A playful way to problem-solve
I can’t say I love everything about getting older, but one thing I do appreciate is the ability to more quickly recognize patterns in my own thinking and behavior. This is especially true when it comes to patterns that make me feel stuck or lost. Sometimes I find I’m getting in my own way, and if I recognize the pattern, I can shift my thinking and get out of it more quickly.
For example, one pattern I’ve come to recognize is what I call “puzzle thinking.” Puzzle thinking is where I’m ruminating on a problem I have, and it starts to feel almost impossible. All I can see when I look at the problem are obstacles, and it feels like there’s a mysterious solution I have to figure out before I can move forward. “Figure out” is a key element of puzzle thinking. A puzzle has a correct solution, and often there is only one that will work. Puzzle thinking becomes a game of trying to deduce what that solution might be. All other outcomes don’t solve the puzzle, and are therefore wrong, a failure.
Puzzle thinking is problematic because it narrows your focus. It puts you inside the problem, so that you become a little like a rat in a maze, looking for a way out. When I’m in this mode, I notice that I get hyper-fixated on the constraints of the problem. The more I fixate on them, the more intractable they seem.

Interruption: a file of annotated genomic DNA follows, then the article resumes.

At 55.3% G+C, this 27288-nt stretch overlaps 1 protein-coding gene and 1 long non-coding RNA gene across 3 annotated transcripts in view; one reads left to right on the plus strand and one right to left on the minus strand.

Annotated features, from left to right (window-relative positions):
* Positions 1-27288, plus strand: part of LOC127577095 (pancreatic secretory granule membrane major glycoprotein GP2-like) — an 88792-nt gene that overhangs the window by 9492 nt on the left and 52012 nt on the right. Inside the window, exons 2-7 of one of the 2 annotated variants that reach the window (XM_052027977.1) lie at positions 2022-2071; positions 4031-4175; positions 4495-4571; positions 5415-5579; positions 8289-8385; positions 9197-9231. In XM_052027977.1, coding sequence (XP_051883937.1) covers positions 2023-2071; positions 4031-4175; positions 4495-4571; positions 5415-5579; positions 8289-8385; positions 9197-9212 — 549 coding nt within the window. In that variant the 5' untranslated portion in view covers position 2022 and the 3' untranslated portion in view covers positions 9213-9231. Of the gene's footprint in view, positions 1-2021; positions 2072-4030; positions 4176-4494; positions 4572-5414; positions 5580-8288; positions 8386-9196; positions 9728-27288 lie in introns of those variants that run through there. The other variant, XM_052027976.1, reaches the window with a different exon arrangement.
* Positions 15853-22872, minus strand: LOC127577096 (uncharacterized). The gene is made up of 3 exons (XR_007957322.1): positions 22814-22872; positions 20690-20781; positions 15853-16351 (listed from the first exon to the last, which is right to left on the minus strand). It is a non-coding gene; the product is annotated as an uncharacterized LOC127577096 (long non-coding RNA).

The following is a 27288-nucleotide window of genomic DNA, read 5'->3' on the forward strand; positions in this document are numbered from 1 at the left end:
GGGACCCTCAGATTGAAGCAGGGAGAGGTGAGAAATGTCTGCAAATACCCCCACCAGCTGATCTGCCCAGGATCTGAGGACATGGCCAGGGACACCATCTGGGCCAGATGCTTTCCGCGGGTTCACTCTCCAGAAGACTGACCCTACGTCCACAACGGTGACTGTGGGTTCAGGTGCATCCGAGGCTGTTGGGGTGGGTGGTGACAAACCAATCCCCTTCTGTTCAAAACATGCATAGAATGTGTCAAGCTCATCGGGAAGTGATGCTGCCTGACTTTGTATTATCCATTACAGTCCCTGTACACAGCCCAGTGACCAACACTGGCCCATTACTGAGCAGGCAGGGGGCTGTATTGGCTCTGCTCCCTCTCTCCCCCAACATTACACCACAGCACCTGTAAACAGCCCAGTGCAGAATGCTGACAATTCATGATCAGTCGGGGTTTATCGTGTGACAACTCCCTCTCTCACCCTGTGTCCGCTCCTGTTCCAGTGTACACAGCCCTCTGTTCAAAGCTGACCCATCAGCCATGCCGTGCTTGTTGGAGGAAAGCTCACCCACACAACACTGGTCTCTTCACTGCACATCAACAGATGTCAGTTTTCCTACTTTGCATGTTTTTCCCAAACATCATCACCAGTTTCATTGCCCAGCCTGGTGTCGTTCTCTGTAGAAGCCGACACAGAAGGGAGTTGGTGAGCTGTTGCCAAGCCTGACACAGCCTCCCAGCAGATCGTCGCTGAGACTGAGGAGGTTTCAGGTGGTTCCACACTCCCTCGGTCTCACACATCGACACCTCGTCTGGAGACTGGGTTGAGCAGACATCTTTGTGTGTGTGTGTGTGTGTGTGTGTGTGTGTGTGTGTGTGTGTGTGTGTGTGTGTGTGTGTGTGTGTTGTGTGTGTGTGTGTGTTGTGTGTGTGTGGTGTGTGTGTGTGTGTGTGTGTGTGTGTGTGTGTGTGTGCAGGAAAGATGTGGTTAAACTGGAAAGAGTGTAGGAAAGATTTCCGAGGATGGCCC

In my childhood home, we had an ironwork puzzle that used to sit on living room bookshelves. Known as Satan’s Stirrup, it was a kind of puzzle called a tavern puzzle, inspired by traditional designs that blacksmiths would make to amuse their friends in the tavern. It consisted of a set of interlocking shapes made of iron, one of which needed to be separated from the others to solve the puzzle. I spent hours as a child trying to solve that thing, and the more I would look at it, the crazier it seemed. Each piece was firmly interlocked with the others. There seemed no possible way to separate it.
I did eventually solve it. But it wasn’t when I was methodically examining and testing the different pieces. It was when I was bored with the puzzle itself, and started absentmindedly playing around with the pieces, twisting them this way and that with my hands. It was only then that I discovered one of the pieces moved in an unexpected way. I got stuck a half dozen more times after that, but each time, it was messing around with the thing that unlocked another step of the solution.